1. The designer couldn't think of a better way to tutorialize the game concepts, so now we have to have a character explain them all to you in exhaustive detail. (See also: the writer; lore.)
2. The creative director was checking emails while playtesting and got confused halfway through the quest. He demanded that the writer write additional dialogue to periodically recap the plot. (See also: the game is designed to distract the player, so that they actually *can't* focus on the story--i.e., most open world games.)
3. Players got lost on their way to the quest destination, so the writer had to repeat the name of the quest destination six times and explain how to get there.
4. The quest destination changed, so the writer had to explain why the NPC couldn't just tell you where his house is.
5. A critical part of the level was cut, along with critical scenes that demonstrated the characters' motives. Players then got confused, so now we're "fixing it" with text by having the characters explain their motives.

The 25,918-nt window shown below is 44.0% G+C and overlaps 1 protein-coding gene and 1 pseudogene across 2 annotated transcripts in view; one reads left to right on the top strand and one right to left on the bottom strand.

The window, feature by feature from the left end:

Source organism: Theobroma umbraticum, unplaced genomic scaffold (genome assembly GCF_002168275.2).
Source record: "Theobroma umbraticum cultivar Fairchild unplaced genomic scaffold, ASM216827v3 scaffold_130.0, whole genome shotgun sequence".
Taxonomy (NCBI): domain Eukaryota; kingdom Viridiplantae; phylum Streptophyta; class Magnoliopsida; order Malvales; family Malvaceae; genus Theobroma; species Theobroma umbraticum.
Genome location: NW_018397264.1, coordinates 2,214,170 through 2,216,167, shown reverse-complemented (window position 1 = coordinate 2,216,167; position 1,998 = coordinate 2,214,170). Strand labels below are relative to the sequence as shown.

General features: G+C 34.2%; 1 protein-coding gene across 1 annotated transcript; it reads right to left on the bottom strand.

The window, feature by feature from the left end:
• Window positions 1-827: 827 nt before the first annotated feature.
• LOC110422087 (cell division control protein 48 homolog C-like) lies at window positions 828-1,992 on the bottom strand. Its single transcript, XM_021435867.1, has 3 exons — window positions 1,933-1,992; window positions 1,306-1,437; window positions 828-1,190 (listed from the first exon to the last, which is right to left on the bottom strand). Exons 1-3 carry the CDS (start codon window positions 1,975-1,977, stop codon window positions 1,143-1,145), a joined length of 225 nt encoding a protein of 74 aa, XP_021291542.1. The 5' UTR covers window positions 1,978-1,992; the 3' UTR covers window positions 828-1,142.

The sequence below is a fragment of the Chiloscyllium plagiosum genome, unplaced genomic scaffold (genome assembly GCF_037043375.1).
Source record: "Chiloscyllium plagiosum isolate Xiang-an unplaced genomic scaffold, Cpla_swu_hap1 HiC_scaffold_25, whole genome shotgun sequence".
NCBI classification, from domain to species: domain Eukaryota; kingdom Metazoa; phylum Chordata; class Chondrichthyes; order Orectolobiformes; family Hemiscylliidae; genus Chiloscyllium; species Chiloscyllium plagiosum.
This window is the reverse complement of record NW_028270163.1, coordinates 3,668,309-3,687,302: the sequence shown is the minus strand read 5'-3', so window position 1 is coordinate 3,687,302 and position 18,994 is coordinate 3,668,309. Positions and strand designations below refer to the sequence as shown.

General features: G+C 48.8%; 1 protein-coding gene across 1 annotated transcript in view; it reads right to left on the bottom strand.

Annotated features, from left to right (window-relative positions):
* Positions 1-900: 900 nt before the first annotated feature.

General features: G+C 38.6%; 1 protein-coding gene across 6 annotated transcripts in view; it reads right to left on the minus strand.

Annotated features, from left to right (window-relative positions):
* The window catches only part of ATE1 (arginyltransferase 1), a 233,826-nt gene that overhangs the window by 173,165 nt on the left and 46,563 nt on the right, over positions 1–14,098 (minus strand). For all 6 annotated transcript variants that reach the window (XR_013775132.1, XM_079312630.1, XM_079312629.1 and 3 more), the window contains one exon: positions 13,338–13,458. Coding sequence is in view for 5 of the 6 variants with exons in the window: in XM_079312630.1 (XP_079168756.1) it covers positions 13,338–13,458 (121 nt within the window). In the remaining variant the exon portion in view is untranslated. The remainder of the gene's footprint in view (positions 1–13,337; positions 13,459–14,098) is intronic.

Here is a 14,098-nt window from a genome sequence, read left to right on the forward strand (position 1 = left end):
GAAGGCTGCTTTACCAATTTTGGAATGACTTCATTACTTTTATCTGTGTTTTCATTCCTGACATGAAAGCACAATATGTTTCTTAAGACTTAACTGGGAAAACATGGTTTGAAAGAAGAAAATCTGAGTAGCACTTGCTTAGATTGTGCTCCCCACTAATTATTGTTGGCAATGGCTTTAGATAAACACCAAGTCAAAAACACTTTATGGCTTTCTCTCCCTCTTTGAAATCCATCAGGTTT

6. The level designer was relying on players finding dozens of hidden books and reading all of them to understand what was going on. The creative director found none of them, got confused, and now wants it all explained in dialogue.
7. The writer only had four hours to write this quest.
8. The writer thought they were being clever.
9. The company didn't think hiring an editor was important.
10. It's not too long; the game team is not representative of the target audience.
Look, I'm not saying that writers don't have a tendency to get high on their own supply, but every single item on this list (including the last) has happened to me in my career. Even the shortest dialogue is too long if the content and context are not engaging, and many long, dull dialogues are the result of endless fiddling and kluging.